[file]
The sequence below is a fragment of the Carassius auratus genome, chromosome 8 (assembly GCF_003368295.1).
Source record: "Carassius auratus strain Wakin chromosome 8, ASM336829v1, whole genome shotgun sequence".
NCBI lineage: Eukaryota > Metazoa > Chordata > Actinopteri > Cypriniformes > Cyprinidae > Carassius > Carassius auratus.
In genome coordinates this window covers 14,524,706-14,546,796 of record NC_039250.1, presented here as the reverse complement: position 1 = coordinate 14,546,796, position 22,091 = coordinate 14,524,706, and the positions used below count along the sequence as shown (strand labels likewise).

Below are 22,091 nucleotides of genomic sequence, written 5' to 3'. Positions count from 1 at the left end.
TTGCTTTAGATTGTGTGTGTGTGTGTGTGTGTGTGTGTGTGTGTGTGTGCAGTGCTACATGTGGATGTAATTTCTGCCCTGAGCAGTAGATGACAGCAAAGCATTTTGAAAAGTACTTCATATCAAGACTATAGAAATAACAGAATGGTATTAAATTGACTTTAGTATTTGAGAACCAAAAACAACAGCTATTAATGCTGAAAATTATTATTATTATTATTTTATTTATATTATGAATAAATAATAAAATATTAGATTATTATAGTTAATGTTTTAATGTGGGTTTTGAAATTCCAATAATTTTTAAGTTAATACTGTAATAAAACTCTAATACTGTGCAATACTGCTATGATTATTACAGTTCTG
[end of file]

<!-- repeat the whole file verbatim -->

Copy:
The sequence below is a fragment of the Carassius auratus genome, chromosome 8 (assembly GCF_003368295.1).
Source record: "Carassius auratus strain Wakin chromosome 8, ASM336829v1, whole genome shotgun sequence".
NCBI lineage: Eukaryota > Metazoa > Chordata > Actinopteri > Cypriniformes > Cyprinidae > Carassius > Carassius auratus.
In genome coordinates this window covers 14,524,706-14,546,796 of record NC_039250.1, presented here as the reverse complement: position 1 = coordinate 14,546,796, position 22,091 = coordinate 14,524,706, and the positions used below count along the sequence as shown (strand labels likewise).

Below are 22,091 nucleotides of genomic sequence, written 5' to 3'. Positions count from 1 at the left end.
TTGCTTTAGATTGTGTGTGTGTGTGTGTGTGTGTGTGTGTGTGTGTGTGCAGTGCTACATGTGGATGTAATTTCTGCCCTGAGCAGTAGATGACAGCAAAGCATTTTGAAAAGTACTTCATATCAAGACTATAGAAATAACAGAATGGTATTAAATTGACTTTAGTATTTGAGAACCAAAAACAACAGCTATTAATGCTGAAAATTATTATTATTATTATTTTATTTATATTATGAATAAATAATAAAATATTAGATTATTATAGTTAATGTTTTAATGTGGGTTTTGAAATTCCAATAATTTTTAAGTTAATACTGTAATAAAACTCTAATACTGTGCAATACTGCTATGATTATTACAGTTCTG